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Case Study

Pricing a foreign currency loan spread competitively


A EUR-denominated fund has an opportunity to make a mezzanine loan to a UK borrower. The prospective borrower can accept a five-year mezzanine loan in British pounds (GBP) at three-month Sterling Overnight Index Average (SONIA) plus 600 basis points. The fund has a minimum return target of 6% IRR in euros (EUR) and needs to consider the potential impact to returns from GBP depreciation against EUR. Can the fund offer the loan at a spread of 600 basis points or does the fund need a higher spread?

Loan details:

  • Notional: GBP 100 million
  • Tenor: five years
  • Index: SONIA, subject to 1% floor
  • Spread: 600 basis points
  • Origination fee: 100 basis points
  • Prepayment penalty: 3% in year one, 2% in year two, 1% in year three
  • Amortization: partial with balloon repayment

Arriving at the answer can be a complex process. A natural starting point is to use this relationship: expected SONIA + [x] basis points spread – expected GBP-to-EUR hedging costs > 6%. For example, obtain the SONIA forward rates, model a EUR-GBP fixed-floating cross currency (XCCY) swap for the hedging costs, plug them into the equation, and see if [x] can be 600.

Alas, it is not that simple. The five-year hedging costs are high and that can make the loan spread uncompetitive, leading the prospective borrower to decline the loan. Why use the five-year hedging costs and lose the business if the borrower may repay early? In practice, the fund may hedge the currency risk with quarterly rolling forward contracts and since the three-month hedging costs are much lower, the loan spread can be priced more competitively. But a rolling programme typically does not hedge future interest and hedging costs reset at every roll in that programme. Under GBP depreciation and/or rising hedging costs, the realized return may fall below the 6% target. The fund cannot set the loan spread too low in case intervening factors lead to underperformance.

In general, there are three clusters of factors that interact with one another1, creating many possible outcomes. Table 1 shows examples of interactions that can produce a realized return of below 6%.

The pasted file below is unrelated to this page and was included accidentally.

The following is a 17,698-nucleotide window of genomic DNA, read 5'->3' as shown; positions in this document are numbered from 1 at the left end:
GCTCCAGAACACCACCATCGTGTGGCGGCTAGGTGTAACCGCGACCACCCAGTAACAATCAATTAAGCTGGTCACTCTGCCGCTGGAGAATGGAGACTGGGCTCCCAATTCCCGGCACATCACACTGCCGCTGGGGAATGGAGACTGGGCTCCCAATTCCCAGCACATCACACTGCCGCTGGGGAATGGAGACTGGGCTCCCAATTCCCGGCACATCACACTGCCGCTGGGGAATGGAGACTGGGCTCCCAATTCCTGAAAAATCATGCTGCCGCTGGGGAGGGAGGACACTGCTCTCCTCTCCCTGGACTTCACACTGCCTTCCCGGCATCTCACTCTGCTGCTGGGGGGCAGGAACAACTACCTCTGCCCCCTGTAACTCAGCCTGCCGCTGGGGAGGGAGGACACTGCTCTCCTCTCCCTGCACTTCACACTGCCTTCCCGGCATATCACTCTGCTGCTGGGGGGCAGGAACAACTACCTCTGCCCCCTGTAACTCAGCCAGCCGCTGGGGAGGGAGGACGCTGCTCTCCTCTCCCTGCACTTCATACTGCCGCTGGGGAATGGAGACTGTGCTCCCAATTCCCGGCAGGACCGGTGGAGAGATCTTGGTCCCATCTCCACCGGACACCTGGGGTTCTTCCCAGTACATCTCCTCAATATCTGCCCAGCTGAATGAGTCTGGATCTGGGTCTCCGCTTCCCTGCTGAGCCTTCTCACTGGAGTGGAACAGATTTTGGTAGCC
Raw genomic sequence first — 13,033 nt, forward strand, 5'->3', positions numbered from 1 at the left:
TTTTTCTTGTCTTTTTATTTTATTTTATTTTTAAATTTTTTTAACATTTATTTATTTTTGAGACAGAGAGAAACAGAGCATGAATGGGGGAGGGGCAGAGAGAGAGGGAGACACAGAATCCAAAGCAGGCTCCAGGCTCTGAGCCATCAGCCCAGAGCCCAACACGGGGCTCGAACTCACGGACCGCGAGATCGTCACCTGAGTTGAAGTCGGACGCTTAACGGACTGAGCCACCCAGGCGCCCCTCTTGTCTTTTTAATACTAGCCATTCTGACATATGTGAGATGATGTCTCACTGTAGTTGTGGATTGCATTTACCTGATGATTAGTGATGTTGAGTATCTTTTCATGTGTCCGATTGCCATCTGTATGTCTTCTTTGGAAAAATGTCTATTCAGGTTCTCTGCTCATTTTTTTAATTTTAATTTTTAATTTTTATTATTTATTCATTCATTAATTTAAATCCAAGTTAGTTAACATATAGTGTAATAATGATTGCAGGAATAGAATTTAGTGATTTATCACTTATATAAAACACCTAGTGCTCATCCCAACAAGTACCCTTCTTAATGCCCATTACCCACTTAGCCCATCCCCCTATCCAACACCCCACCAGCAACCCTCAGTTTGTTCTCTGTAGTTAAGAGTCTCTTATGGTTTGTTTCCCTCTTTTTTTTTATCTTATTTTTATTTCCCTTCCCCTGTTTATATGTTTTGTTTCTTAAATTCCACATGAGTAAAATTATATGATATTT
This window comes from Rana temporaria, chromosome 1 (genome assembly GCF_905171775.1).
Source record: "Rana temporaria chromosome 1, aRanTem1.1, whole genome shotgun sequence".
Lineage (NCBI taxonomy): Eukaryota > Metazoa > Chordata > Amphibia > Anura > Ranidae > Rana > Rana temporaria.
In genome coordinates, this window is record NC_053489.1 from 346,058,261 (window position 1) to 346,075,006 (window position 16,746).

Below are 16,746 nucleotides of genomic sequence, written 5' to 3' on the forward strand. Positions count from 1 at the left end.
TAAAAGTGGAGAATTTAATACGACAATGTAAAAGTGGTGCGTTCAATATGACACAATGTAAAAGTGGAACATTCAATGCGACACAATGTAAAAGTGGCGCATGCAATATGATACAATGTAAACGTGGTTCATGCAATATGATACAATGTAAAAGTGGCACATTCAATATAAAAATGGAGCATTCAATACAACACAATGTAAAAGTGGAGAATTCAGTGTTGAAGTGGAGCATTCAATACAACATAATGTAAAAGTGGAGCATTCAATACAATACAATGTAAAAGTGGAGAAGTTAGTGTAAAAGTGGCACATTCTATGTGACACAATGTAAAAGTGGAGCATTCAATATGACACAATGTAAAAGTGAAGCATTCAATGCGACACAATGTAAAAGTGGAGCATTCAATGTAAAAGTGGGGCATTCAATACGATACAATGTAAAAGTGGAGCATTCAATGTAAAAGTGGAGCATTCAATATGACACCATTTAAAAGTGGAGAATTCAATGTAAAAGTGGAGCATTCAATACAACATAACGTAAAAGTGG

Table 1: Three clusters of factors that impact realized returns

How close to 6% or how much below 6%? The impact of these interactions can be quantified with a simulation model. Chatham custom-builds models for debt fund managers based on their loan specifics such as the amortization schedule, prepayment penalties, index, origination fees, etc. Different currency scenarios, including one-to-two standard deviation paths, and different hedging costs are available in the model for the manager to vary the currency environment. Two-to-three common hedging strategies are incorporated so that the manager can compare the relative pros and cons. The prepayment date can be selected in the model. The manager then inputs a loan spread and run a wide range of simulations to assess the risk of not hitting the minimum 7%.

Tables 2 and 3 are sample outputs from a model built for the above GBP mezzanine loan. Table 3 reports the project returns in EUR under 1 standard deviation GBP weakness and higher-than-expected hedging costs assuming different prepayment dates and loan spreads. It may or may not be feasible for the fund to accept the proposed 600 basis points proposed by the prospective borrower.

Table 2: Projected returns in EUR in different currency environments

Table 3: Projected returns in EUR under different loan prepayments

A sound understanding of the three clusters of factors that impact the returns of foreign currency loans, coupled with a robust simulation engine, can help debt fund managers be competitive in pricing their foreign currency loans without sacrificing risk management prudence.

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1 Leaving out the obvious underperformance due to borrower default.


Chatham Hedging Advisors, LLC (CHA) is a subsidiary of Chatham Financial Corp. and provides hedge advisory, accounting and execution services related to swap transactions in the United States. CHA is registered with the Commodity Futures Trading Commission (CFTC) as a commodity trading advisor and is a member of the National Futures Association (NFA); however, neither the CFTC nor the NFA have passed upon the merits of participating in any advisory services offered by CHA. For further information, please visit

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